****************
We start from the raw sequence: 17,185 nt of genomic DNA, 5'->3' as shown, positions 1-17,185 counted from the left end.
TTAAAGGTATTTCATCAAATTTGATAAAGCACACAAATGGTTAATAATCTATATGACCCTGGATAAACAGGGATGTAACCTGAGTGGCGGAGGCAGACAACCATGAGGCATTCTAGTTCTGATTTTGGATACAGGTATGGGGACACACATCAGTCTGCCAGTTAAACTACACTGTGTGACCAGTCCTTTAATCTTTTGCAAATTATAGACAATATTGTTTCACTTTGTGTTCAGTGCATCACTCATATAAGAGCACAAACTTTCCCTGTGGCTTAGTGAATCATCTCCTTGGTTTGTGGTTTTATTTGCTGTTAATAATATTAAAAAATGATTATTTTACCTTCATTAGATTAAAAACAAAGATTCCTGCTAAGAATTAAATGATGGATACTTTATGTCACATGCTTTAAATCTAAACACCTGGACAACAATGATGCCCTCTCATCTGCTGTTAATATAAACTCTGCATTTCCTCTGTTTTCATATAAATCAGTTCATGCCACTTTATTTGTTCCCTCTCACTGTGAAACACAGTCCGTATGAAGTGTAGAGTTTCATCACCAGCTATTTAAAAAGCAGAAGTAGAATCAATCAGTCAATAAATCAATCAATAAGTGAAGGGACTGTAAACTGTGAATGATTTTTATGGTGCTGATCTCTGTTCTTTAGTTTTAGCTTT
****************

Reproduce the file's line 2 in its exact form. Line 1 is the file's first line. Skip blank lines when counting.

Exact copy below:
TTAAAGGTATTTCATCAAATTTGATAAAGCACACAAATGGTTAATAATCTATATGACCCTGGATAAACAGGGATGTAACCTGAGTGGCGGAGGCAGACAACCATGAGGCATTCTAGTTCTGATTTTGGATACAGGTATGGGGACACACATCAGTCTGCCAGTTAAACTACACTGTGTGACCAGTCCTTTAATCTTTTGCAAATTATAGACAATATTGTTTCACTTTGTGTTCAGTGCATCACTCATATAAGAGCACAAACTTTCCCTGTGGCTTAGTGAATCATCTCCTTGGTTTGTGGTTTTATTTGCTGTTAATAATATTAAAAAATGATTATTTTACCTTCATTAGATTAAAAACAAAGATTCCTGCTAAGAATTAAATGATGGATACTTTATGTCACATGCTTTAAATCTAAACACCTGGACAACAATGATGCCCTCTCATCTGCTGTTAATATAAACTCTGCATTTCCTCTGTTTTCATATAAATCAGTTCATGCCACTTTATTTGTTCCCTCTCACTGTGAAACACAGTCCGTATGAAGTGTAGAGTTTCATCACCAGCTATTTAAAAAGCAGAAGTAGAATCAATCAGTCAATAAATCAATCAATAAGTGAAGGGACTGTAAACTGTGAATGATTTTTATGGTGCTGATCTCTGTTCTTTAGTTTTAGCTTT